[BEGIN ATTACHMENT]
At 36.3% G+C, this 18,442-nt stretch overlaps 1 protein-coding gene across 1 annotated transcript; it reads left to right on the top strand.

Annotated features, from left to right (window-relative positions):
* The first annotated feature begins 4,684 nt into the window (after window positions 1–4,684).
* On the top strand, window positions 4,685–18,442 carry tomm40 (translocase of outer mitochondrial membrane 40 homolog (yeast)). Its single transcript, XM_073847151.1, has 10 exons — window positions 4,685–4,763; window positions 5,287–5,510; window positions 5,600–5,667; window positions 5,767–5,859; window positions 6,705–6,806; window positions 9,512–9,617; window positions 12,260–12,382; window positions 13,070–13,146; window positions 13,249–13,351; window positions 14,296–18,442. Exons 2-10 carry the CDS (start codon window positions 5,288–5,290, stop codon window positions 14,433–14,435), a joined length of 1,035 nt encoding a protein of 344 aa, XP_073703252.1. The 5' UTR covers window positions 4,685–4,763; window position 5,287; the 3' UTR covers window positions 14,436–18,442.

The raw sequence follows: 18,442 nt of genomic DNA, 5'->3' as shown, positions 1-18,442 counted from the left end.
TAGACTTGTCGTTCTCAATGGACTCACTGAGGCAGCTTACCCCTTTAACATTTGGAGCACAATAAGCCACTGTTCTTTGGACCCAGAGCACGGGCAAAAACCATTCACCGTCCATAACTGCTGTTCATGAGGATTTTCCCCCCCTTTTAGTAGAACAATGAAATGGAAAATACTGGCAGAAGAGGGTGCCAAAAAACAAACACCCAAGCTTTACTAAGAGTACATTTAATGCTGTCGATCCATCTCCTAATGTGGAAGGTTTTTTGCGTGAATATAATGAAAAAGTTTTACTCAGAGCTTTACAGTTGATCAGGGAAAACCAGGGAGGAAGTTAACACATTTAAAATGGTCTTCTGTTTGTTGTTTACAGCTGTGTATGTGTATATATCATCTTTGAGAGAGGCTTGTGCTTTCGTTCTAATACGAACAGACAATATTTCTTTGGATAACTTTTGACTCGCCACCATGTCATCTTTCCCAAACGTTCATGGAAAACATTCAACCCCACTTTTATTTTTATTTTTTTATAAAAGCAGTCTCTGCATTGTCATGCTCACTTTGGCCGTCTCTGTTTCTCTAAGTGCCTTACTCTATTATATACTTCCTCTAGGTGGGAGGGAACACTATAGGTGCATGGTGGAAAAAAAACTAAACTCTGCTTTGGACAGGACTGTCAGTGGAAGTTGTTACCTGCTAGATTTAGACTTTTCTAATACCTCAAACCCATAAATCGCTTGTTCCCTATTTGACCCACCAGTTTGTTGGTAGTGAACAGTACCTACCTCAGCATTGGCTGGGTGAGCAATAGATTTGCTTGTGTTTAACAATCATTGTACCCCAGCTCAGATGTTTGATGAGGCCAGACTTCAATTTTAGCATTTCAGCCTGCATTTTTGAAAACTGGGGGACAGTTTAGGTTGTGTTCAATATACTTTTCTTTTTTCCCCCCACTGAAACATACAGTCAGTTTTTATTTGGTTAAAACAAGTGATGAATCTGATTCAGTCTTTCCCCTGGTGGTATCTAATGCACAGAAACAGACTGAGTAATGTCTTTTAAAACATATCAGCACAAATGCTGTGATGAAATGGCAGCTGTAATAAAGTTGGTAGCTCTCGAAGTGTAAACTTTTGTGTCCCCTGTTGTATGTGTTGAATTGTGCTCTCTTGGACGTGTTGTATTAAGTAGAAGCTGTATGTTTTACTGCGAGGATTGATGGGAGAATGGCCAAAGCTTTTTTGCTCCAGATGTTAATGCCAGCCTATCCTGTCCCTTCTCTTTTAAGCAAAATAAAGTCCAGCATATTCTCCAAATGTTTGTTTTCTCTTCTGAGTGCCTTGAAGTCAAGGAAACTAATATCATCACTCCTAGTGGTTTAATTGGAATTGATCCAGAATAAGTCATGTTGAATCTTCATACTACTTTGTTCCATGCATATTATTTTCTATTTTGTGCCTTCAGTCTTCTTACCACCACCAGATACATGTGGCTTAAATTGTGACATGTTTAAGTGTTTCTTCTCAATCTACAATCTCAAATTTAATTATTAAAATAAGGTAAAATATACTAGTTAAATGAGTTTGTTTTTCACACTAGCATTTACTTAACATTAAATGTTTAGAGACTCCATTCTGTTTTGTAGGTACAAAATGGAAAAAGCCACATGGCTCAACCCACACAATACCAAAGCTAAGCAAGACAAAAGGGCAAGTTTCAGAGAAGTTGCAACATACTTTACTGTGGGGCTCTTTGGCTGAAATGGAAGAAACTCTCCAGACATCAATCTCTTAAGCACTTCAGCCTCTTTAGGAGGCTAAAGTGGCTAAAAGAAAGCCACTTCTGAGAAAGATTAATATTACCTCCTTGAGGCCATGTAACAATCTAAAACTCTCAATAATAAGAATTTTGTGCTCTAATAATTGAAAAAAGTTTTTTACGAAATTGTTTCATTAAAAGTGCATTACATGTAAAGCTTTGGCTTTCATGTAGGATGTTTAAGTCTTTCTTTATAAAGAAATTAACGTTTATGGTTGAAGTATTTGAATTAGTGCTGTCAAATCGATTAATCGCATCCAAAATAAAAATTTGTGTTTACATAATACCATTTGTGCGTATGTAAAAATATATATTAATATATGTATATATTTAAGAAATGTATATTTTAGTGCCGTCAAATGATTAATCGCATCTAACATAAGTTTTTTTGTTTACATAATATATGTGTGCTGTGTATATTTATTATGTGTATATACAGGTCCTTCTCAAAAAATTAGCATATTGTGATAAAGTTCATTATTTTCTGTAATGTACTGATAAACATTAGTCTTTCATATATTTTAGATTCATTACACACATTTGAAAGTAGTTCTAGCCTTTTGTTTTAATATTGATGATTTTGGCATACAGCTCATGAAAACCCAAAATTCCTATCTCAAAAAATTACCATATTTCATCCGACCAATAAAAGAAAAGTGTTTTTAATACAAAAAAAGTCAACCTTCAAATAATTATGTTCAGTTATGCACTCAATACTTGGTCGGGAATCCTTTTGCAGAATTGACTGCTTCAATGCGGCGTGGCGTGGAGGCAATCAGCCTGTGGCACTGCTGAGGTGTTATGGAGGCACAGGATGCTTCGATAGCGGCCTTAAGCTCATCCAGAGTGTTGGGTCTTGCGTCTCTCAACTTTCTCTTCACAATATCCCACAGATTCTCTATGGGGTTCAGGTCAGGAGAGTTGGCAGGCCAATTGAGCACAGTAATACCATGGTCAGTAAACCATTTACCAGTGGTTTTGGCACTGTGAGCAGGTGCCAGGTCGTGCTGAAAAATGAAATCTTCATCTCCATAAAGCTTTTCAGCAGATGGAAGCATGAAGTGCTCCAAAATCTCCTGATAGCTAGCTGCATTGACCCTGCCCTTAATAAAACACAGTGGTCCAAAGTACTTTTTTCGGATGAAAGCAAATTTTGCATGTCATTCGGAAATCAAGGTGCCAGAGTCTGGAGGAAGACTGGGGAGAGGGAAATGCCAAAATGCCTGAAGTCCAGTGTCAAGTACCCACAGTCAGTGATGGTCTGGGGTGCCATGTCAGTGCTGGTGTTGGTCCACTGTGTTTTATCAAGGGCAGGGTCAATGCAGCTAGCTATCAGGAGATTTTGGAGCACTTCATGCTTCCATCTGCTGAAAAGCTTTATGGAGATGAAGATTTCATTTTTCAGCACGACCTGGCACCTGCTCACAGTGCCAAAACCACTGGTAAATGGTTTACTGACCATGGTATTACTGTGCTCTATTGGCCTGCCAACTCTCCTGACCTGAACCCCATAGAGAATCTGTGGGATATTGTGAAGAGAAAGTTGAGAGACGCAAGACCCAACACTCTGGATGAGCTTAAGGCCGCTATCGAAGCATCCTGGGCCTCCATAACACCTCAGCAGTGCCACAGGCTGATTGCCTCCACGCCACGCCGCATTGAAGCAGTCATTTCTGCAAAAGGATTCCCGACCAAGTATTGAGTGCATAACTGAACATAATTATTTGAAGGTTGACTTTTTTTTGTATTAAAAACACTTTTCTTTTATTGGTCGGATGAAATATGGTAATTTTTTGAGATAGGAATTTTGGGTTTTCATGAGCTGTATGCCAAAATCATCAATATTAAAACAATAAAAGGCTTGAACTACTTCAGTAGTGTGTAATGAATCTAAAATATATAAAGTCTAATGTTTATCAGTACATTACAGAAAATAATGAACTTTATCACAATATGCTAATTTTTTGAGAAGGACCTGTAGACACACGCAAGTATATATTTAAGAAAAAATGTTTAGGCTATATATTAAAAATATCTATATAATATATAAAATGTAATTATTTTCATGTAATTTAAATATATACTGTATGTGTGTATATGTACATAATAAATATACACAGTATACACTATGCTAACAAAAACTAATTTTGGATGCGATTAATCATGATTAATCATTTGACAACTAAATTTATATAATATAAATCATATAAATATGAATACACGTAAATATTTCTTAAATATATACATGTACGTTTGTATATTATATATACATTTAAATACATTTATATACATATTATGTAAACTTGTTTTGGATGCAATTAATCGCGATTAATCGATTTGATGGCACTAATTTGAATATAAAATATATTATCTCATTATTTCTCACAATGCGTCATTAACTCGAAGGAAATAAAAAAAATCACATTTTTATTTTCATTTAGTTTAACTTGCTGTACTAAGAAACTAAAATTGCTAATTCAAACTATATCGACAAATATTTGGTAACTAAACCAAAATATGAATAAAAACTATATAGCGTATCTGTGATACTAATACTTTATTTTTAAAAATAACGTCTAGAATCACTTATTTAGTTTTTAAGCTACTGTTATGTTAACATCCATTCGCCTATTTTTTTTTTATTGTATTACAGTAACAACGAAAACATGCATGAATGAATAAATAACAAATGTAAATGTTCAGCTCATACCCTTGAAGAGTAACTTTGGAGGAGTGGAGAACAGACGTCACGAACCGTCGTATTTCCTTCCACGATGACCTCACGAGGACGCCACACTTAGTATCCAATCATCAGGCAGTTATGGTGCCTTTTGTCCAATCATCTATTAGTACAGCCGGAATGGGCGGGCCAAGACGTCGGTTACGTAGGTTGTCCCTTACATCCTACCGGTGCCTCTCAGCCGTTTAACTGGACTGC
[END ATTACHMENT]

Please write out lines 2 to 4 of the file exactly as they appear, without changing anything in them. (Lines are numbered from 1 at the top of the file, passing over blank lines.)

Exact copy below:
Annotated features, from left to right (window-relative positions):
* The first annotated feature begins 4,684 nt into the window (after window positions 1–4,684).
* On the top strand, window positions 4,685–18,442 carry tomm40 (translocase of outer mitochondrial membrane 40 homolog (yeast)). Its single transcript, XM_073847151.1, has 10 exons — window positions 4,685–4,763; window positions 5,287–5,510; window positions 5,600–5,667; window positions 5,767–5,859; window positions 6,705–6,806; window positions 9,512–9,617; window positions 12,260–12,382; window positions 13,070–13,146; window positions 13,249–13,351; window positions 14,296–18,442. Exons 2-10 carry the CDS (start codon window positions 5,288–5,290, stop codon window positions 14,433–14,435), a joined length of 1,035 nt encoding a protein of 344 aa, XP_073703252.1. The 5' UTR covers window positions 4,685–4,763; window position 5,287; the 3' UTR covers window positions 14,436–18,442.